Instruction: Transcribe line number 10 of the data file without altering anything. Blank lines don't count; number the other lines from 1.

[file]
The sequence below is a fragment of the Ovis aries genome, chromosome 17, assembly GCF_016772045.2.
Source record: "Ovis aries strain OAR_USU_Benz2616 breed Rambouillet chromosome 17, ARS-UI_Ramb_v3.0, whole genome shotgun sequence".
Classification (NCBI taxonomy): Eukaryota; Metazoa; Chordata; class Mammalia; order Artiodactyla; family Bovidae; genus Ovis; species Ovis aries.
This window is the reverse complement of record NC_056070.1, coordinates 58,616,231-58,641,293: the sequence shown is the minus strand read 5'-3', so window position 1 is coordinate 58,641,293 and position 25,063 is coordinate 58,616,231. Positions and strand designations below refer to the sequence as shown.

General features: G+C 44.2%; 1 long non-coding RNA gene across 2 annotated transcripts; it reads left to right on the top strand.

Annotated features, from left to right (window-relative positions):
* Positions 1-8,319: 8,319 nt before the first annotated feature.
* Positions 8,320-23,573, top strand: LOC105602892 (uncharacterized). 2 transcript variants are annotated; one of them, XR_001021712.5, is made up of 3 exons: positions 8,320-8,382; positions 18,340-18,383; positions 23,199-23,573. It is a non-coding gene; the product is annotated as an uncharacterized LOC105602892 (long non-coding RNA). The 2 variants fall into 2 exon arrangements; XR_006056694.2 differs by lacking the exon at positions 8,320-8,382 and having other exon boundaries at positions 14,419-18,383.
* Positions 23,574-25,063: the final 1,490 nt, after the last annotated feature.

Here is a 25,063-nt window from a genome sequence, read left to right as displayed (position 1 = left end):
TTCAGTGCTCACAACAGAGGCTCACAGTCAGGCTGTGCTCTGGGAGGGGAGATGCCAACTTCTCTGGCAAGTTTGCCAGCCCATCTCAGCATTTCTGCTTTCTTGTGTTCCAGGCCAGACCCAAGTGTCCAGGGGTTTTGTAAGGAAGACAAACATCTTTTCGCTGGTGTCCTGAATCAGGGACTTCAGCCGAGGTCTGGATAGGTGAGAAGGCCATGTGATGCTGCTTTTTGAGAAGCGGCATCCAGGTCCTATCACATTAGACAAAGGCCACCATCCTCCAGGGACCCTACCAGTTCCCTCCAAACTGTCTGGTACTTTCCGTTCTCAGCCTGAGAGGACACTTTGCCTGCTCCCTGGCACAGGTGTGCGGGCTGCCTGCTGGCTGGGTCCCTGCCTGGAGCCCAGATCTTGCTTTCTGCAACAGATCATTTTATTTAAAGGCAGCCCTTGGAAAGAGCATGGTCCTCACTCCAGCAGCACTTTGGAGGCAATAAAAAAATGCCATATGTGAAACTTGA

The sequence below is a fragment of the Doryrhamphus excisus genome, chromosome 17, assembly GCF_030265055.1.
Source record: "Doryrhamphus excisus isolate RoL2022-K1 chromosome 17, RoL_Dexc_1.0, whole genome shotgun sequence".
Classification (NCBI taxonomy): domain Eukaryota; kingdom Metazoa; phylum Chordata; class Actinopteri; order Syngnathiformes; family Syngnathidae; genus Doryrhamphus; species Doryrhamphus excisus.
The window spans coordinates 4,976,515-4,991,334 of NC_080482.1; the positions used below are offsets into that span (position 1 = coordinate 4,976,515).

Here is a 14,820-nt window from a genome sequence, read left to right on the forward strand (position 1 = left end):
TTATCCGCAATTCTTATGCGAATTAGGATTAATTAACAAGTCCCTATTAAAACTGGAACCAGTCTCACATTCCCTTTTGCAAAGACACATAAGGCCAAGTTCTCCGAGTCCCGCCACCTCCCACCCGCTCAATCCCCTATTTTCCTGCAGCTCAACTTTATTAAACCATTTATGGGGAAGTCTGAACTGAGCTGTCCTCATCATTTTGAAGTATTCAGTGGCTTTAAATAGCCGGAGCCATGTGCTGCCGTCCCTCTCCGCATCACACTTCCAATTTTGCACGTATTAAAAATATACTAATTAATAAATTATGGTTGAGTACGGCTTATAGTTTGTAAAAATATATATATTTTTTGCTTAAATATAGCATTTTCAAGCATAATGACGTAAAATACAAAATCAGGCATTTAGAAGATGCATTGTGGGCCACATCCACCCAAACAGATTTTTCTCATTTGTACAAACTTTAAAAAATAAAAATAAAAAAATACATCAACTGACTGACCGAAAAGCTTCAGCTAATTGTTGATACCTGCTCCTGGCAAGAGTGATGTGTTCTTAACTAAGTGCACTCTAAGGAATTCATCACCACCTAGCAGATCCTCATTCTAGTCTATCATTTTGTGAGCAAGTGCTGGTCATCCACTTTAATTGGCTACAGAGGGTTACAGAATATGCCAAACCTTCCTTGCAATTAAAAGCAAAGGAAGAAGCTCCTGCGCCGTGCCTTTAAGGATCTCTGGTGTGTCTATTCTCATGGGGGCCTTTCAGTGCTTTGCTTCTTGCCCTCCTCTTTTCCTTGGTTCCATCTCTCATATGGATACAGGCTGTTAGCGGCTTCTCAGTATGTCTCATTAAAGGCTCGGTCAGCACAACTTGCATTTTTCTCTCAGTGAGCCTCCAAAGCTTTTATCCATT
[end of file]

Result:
Here is a 25,063-nt window from a genome sequence, read left to right as displayed (position 1 = left end):